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The Supreme Court decision on the constitutionality of the Affordable Care Act is more than an issue on healthcare; it is an issue of state’s rights. At least, that is what Dr. Roger Stark, a retired heart surgeon and health care analyst for the Washington Policy Center, told reporters Wednesday morning. Stark joined Florida Governor Rick Scott and Tarren Bragdon, CEO of the Foundation for Government Accountability, at a press conference call on what the states reaction to the Obamacare ruling will be.
The state of Florida has been one of many leaders in the recall of Obamacare. The state has refused to accept federal subsidies to implement the Affordable Care Act. Instead, they have asked to be waived from the act. According to Governor Scott, Florida has been a leader in Medicaid reform, making healthcare more affordable and at the same time, accessible. Governor Scott is “optimistic that the Supreme Court will declare Obamacare unconstitutional.” He went on to say that the focus for creating affordable healthcare should be on choice, accountability and competition. Competition, Governor Scott said, will be the deciding factor that drives costs down, not federal subsidies.
The Federal subsidies from Obamacare isn’t free money from Washington, Stark said, but “it’s taxpayer money.” Governor Scott echoed Stark when he said that we should not be considering what money the state will lose if Obamacare is repealed, but what we will lose if the law isn’t struck down. It will cost too much, the governor said.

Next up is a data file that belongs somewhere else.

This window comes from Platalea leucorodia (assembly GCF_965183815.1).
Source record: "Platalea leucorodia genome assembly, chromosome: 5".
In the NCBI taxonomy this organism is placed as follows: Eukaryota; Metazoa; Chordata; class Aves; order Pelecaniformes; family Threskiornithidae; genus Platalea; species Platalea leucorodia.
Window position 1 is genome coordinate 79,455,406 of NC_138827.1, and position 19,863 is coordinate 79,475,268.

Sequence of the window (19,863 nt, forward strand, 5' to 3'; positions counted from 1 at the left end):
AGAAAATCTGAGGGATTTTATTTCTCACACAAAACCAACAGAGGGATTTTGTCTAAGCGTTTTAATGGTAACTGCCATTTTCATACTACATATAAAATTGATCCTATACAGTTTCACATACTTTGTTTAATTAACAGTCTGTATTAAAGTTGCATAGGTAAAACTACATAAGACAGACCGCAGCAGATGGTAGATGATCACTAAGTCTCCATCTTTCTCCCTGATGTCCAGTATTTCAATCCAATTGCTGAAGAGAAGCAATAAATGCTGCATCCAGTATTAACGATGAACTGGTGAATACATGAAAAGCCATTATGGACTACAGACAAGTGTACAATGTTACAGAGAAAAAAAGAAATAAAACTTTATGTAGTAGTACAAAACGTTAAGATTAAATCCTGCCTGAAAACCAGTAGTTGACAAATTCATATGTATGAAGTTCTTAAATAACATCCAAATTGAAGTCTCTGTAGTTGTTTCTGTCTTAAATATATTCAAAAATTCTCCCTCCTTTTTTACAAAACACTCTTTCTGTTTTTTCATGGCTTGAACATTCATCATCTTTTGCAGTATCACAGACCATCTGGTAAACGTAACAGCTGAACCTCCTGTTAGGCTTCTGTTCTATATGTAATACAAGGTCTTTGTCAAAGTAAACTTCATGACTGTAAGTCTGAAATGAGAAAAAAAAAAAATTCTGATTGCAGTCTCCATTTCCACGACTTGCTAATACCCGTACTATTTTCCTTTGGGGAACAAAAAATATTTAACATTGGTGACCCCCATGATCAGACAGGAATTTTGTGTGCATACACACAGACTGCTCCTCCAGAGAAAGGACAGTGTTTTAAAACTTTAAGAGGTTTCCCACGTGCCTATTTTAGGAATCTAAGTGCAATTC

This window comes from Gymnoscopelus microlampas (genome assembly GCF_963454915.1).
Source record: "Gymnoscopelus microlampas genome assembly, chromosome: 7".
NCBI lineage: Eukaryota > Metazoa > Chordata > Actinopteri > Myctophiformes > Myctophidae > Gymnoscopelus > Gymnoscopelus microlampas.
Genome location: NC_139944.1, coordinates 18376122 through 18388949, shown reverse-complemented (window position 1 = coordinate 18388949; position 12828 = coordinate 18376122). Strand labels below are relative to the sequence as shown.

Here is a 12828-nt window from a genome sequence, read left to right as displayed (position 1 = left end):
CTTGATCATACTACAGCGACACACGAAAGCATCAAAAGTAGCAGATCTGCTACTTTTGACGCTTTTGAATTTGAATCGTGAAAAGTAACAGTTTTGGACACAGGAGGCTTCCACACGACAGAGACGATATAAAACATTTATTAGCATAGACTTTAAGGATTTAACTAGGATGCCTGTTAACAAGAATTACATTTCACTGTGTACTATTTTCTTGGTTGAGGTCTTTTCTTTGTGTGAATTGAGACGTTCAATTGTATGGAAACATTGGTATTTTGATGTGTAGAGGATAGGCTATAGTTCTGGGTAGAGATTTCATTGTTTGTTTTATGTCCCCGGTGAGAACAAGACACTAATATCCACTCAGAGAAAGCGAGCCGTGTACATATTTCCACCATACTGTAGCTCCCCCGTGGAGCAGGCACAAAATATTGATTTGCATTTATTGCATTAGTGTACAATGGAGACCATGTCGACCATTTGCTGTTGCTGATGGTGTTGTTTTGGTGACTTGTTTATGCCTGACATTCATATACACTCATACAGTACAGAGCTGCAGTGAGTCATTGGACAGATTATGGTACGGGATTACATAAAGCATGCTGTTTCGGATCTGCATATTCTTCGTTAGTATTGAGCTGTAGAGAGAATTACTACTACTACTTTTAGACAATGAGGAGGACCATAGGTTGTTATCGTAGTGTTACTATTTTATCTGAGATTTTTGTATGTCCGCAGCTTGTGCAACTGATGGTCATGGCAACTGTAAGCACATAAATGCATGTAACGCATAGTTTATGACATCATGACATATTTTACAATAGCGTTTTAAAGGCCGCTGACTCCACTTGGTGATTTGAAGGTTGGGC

Tarran Bragdon told reporters that no matter how the Supreme Court decides on the act, the solutions must come from the states. “Access is central so those who are sick can become healthy,” he said. He said thirty-four states are already making healthcare more affordable, by creating high-risk insurance pools for those who have pre-existing conditions and can’t get coverage elsewhere. Idaho and Maine, he said, are doing even more, by creating coverage for everyone. They do this, he explained, through re-insurance, which gives those with pre-existing conditions access to the same health plans as a normal, healthy adult with the state subsidizing the premium difference. This, Bradgon said, keeps the premiums from rising for everyone, unlike Obamacare.
Dr. Stark’s solutions are to allow private companies to do certifications, have malpractice reforms on the state level and to have a greater use of practitioner nurses in hospitals. His daughter was recently certified as a nurse practitioner.
Governor Scott said that while he feels Obamacare will be repealed partially, if not completely, he will compile with the law if the Supreme Court does find the act to be constitutional.
The conference call was co-sponsored by the State Policy Network, the Franklin Center for Government and Public Integrity, and Americans for Tax Reform.
Disclosure: The author is an intern for the Franklin Center for Government and Public Integrity.
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